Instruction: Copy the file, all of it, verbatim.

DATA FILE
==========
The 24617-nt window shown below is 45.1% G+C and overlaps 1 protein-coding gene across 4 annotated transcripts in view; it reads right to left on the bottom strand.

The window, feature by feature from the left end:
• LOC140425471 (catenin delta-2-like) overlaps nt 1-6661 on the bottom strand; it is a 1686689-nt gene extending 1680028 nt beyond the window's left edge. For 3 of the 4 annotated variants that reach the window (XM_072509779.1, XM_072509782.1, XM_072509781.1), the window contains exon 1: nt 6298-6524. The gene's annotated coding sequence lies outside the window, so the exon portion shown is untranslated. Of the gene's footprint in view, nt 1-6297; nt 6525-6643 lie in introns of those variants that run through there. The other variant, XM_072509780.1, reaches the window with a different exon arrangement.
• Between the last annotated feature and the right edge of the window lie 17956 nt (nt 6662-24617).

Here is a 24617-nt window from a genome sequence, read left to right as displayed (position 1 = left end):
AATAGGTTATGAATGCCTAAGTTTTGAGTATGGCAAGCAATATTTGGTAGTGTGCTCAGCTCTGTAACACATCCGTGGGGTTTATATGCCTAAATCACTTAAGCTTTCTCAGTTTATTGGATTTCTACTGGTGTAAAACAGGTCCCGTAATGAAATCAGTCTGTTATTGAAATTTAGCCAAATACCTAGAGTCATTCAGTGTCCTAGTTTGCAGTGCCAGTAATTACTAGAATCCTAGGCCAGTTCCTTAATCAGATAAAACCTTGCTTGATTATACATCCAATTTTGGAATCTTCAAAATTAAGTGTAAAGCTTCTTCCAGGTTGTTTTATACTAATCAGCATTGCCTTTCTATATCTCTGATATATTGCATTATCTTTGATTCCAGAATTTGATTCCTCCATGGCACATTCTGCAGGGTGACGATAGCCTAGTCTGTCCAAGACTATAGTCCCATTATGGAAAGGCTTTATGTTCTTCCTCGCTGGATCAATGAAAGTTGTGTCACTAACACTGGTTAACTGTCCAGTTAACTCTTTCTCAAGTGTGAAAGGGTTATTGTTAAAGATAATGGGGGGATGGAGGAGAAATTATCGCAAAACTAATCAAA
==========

The 24617-nt window shown below is 45.1% G+C and overlaps 1 protein-coding gene across 4 annotated transcripts in view; it reads right to left on the bottom strand.

The window, feature by feature from the left end:
• LOC140425471 (catenin delta-2-like) overlaps nt 1-6661 on the bottom strand; it is a 1686689-nt gene extending 1680028 nt beyond the window's left edge. For 3 of the 4 annotated variants that reach the window (XM_072509779.1, XM_072509782.1, XM_072509781.1), the window contains exon 1: nt 6298-6524. The gene's annotated coding sequence lies outside the window, so the exon portion shown is untranslated. Of the gene's footprint in view, nt 1-6297; nt 6525-6643 lie in introns of those variants that run through there. The other variant, XM_072509780.1, reaches the window with a different exon arrangement.
• Between the last annotated feature and the right edge of the window lie 17956 nt (nt 6662-24617).

Here is a 24617-nt window from a genome sequence, read left to right as displayed (position 1 = left end):
AATAGGTTATGAATGCCTAAGTTTTGAGTATGGCAAGCAATATTTGGTAGTGTGCTCAGCTCTGTAACACATCCGTGGGGTTTATATGCCTAAATCACTTAAGCTTTCTCAGTTTATTGGATTTCTACTGGTGTAAAACAGGTCCCGTAATGAAATCAGTCTGTTATTGAAATTTAGCCAAATACCTAGAGTCATTCAGTGTCCTAGTTTGCAGTGCCAGTAATTACTAGAATCCTAGGCCAGTTCCTTAATCAGATAAAACCTTGCTTGATTATACATCCAATTTTGGAATCTTCAAAATTAAGTGTAAAGCTTCTTCCAGGTTGTTTTATACTAATCAGCATTGCCTTTCTATATCTCTGATATATTGCATTATCTTTGATTCCAGAATTTGATTCCTCCATGGCACATTCTGCAGGGTGACGATAGCCTAGTCTGTCCAAGACTATAGTCCCATTATGGAAAGGCTTTATGTTCTTCCTCGCTGGATCAATGAAAGTTGTGTCACTAACACTGGTTAACTGTCCAGTTAACTCTTTCTCAAGTGTGAAAGGGTTATTGTTAAAGATAATGGGGGGATGGAGGAGAAATTATCGCAAAACTAATCAAA